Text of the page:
The backcourt featured the sparkling play of diminutive 5'9 Rene Herrerias, the great outside two-hand shooting of Frank Kuzara, the outstanding all-around play of Ross Giudice
, the clutch shooting of Hal DeJulio in the wins over Bradley and Nevada, and, as needed, the blue-collar work of hatchet-man Jack Hanley, who, as Pete Newell once remarked, was often called upon to give the opponent's leading scorer a shot to see how he would respond. Don Giesen and Frank Sobek were also invaluable contributors.
However, veteran guards Ross Giudice
and Frank Kuzara steadied the play, allowing the Dons to pull away for the ten point win.
Then, with forty seconds left on the clock, Ross Giudice
had scored the Dons' previous four points, and he
calmly sank his
smooth underhand free throw.Three times after that, Loyola fouled the Dons, but in those days the fouled team could refuse the shot in favor of maintaining possession.Without a shot-clock to worry about, the Dons successfully stalled out the game for the one-point victory, 48-47.Nineteen-year-old Don Lofgran, who had scored 20 points and had outplayed numerous All-Americans, was named the Most Valuable Player of the tournament, and the following year he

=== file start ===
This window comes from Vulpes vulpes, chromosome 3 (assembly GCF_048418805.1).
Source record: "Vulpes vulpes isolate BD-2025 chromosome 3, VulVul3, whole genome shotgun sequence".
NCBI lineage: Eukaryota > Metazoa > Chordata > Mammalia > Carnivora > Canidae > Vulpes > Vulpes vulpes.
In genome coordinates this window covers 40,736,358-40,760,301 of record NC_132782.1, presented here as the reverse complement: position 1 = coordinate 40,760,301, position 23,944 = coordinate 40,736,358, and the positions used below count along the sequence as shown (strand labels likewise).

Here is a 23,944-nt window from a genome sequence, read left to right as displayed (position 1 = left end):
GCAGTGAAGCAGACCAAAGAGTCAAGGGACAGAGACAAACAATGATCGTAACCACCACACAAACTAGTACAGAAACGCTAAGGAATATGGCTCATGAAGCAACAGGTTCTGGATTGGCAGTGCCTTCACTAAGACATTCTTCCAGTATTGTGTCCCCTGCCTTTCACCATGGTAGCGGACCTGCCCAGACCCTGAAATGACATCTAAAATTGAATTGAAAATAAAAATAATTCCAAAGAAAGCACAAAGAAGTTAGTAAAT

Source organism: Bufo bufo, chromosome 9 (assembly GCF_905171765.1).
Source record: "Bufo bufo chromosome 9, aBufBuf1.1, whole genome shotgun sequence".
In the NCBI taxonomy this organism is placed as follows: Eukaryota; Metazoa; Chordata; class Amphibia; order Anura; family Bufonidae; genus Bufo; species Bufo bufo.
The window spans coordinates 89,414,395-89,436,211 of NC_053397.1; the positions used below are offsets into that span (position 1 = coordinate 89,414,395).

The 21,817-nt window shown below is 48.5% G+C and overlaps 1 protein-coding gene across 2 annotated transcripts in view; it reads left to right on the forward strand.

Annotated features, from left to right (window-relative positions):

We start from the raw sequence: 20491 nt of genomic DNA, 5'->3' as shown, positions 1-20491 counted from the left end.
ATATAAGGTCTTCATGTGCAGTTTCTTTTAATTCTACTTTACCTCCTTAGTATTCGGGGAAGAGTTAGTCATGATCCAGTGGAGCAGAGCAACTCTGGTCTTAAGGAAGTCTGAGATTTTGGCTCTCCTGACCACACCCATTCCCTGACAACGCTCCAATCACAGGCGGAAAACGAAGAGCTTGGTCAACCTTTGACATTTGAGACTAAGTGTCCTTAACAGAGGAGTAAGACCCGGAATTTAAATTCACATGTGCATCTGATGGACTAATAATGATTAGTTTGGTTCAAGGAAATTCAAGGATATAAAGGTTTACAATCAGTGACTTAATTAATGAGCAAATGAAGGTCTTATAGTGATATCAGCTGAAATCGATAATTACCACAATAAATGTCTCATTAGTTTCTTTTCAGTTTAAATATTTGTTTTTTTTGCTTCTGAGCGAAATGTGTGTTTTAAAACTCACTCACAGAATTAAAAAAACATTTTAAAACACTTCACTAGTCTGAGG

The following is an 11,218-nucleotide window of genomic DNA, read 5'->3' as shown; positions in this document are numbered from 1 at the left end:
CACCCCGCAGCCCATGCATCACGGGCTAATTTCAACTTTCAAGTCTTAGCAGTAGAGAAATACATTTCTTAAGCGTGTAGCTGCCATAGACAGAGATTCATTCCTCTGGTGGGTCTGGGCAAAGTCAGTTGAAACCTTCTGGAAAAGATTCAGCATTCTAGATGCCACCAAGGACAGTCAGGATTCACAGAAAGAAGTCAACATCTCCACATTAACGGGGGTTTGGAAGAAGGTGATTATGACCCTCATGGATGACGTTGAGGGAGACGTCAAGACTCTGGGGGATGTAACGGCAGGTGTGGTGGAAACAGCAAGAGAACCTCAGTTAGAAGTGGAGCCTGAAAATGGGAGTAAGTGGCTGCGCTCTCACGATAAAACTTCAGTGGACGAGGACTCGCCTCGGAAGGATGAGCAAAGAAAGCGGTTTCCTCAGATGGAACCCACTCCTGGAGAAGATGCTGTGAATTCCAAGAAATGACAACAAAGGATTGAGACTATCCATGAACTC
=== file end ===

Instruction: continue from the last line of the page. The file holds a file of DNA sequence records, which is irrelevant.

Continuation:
was designated an All-American himself.
Thirty-three-year old Pete Newell had won his
first national championship.He
would leave USF in 1950 for the head coaching position at Michigan State after the Dons made an unsuccessful return trip to the N.I.T. The Dons that year lost in the first round to CCNY, the team that would post the only double in the history of college basketball, winning both the N.I.T. and the NCAA championships.A tragic footnote to this remarkable double is that every player in the CCNY starting five was incriminated in the college basketball point-shaving scandal that rocked the country in January, 1951.